Get us to the officiator on timeIt’s 10 minutes to wedding time on a recent Sunday evening at a plush Seoul hotel. Sweat rolls down Eun Hee-gwon’s face. Mr. Eun, wearing a decently tailored suit topped off with a white orchid on the pocket, takes sips of ice water. For this special evening, Mr. Eun had his face massaged and lightly powdered.
At 6 p.m., Mr. Eun finds his place at the end of the aisle ― but it’s not the groom’s position.
Mr. Eun is 63 years old. And he is officiator at the wedding of Lee Sang-hun and Kim Su-eun, a couple that he barely knew before today.
Mr. Eun, a former businessman, is not a priest by any measure of the imagination. But one title he does hold is president of the Korea Certified Wedding Presiders Association, a group of professional wedding officiators. For the simple act of declaring Mr. Lee and Ms. Kim husband and wife, Mr. Eun is paid 100,000 won ($83).
Mr. Eun is in the business of overseeing vows. And these days, his indispensible line of work is keeping him hopping.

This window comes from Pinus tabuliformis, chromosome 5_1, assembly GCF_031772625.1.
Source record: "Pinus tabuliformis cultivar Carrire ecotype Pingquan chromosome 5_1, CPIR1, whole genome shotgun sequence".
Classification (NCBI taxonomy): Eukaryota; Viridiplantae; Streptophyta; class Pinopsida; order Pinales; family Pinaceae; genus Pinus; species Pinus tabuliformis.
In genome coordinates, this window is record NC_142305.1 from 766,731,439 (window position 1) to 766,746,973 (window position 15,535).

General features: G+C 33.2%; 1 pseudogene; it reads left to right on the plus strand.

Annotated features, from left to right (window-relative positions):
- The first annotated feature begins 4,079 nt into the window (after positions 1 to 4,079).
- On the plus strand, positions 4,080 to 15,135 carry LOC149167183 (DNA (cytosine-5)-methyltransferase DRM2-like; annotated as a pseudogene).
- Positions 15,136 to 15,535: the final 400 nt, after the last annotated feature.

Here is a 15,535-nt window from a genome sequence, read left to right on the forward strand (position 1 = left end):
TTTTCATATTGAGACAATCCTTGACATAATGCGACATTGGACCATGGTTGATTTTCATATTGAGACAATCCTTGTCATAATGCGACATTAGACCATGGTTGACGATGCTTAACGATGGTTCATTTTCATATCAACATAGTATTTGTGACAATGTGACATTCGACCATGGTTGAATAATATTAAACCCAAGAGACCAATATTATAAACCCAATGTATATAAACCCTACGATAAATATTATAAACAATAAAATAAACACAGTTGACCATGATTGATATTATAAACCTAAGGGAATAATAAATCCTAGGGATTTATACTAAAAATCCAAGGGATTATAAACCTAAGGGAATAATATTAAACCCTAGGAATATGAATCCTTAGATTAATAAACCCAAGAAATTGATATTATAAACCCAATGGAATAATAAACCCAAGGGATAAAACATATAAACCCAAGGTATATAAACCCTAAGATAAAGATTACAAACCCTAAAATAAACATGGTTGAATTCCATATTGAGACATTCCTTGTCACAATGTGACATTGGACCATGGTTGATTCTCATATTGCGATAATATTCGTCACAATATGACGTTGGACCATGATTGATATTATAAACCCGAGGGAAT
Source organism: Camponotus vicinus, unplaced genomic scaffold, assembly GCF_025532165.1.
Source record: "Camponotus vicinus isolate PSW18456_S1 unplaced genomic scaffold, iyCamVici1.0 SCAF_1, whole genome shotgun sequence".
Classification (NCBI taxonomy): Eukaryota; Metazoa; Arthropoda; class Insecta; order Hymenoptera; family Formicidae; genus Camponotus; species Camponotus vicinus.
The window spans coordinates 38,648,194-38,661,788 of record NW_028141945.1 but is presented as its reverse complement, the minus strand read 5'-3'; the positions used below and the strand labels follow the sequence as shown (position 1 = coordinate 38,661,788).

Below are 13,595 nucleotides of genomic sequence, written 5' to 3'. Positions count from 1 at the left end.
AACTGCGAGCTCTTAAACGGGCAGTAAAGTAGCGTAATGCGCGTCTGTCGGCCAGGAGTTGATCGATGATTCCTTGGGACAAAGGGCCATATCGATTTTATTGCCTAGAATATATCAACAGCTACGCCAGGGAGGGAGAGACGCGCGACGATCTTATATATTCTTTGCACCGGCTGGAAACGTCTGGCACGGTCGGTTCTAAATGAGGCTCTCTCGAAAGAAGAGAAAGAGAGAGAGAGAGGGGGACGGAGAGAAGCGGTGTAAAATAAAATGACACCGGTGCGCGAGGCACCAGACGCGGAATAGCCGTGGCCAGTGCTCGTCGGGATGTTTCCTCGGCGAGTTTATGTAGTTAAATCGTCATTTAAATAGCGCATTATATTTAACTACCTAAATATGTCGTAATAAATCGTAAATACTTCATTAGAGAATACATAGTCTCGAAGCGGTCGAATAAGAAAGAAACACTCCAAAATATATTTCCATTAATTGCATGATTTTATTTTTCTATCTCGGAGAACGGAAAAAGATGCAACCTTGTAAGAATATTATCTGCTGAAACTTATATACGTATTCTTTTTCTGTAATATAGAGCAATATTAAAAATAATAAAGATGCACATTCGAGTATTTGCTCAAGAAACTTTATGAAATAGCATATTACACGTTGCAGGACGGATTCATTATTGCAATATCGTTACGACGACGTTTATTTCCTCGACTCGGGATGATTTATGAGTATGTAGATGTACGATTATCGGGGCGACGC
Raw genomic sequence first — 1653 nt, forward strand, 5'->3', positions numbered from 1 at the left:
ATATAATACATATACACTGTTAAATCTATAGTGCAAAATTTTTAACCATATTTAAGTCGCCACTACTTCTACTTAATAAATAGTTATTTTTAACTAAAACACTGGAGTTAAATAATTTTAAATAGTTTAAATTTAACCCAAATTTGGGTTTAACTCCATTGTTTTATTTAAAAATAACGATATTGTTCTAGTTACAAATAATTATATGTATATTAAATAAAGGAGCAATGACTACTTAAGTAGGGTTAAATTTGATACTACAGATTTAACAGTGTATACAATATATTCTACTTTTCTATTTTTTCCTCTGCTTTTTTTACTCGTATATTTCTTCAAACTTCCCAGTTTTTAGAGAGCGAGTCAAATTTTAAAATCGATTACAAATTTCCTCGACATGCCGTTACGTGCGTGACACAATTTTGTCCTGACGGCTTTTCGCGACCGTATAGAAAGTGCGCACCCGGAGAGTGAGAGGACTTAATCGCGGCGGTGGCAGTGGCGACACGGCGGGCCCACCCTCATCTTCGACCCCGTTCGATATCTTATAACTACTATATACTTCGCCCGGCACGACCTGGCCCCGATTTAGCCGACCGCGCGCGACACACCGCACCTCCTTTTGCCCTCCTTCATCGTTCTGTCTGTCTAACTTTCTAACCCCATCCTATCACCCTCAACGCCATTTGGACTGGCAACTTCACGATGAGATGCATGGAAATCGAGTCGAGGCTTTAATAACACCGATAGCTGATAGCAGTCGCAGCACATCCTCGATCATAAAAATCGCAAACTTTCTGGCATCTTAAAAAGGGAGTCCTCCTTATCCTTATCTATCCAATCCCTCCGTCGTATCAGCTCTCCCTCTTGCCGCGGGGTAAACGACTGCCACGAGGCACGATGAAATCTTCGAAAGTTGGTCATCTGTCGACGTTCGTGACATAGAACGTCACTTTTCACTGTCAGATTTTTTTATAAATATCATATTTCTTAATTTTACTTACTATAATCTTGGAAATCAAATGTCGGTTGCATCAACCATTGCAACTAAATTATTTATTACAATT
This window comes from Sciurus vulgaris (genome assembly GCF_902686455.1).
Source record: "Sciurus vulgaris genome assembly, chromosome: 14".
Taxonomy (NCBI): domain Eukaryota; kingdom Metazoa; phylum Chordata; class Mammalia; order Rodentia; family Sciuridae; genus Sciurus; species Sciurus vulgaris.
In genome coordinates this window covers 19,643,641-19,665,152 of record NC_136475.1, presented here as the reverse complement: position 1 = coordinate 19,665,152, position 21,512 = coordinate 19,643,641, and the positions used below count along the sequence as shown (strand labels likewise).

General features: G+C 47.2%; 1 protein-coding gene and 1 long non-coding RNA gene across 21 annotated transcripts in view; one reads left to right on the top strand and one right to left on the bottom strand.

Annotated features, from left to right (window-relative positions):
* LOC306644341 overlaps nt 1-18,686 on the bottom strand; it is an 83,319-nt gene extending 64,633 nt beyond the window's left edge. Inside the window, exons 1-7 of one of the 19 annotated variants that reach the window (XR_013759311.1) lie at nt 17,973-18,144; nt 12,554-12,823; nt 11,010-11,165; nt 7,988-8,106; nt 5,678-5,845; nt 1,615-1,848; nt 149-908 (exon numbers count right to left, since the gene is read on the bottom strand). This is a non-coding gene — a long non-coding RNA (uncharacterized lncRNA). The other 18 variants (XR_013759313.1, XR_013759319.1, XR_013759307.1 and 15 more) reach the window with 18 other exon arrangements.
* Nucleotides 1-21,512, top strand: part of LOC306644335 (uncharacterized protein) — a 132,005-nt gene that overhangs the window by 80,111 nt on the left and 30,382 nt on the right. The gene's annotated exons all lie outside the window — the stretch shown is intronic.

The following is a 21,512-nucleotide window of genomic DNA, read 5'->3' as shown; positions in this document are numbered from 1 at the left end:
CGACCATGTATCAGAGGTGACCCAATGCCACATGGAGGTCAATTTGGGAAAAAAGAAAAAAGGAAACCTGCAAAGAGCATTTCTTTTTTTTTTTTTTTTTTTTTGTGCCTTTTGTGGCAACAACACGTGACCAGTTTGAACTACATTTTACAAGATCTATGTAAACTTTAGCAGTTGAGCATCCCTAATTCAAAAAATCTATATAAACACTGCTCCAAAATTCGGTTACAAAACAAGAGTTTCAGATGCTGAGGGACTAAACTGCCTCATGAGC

Most Koreans follow a Western-style wedding, though not necessarily with a religious bent. So instead of having a priest preside over a wedding, it is customary to ask a respected teacher, professor or acquaintance of the groom to lead the affair. One of the officiator’s major responsibilities is extending some heartfelt comments, mostly in the form of blessings, to the couple.
In the past, some of the most sought-after officiators were big-name politicians, but election laws now prohibit them. Nowadays, it is more common to have a university professor officiate at a wedding, but that does not always work out quite right.
“Nonprofessionals are not accustomed to making proper statements at a wedding,” Mr. Eun says. “But a wedding is a once-in-a-lifetime event and thus an expert is needed to officiate over the ceremony.”
The key to Mr. Eun’s prosperity is that not all couples can lure a person of considerable reputation to preside at their wedding. His company fills in the gap here, as members of Mr. Eun’s association have all had impressive careers of one sort or another.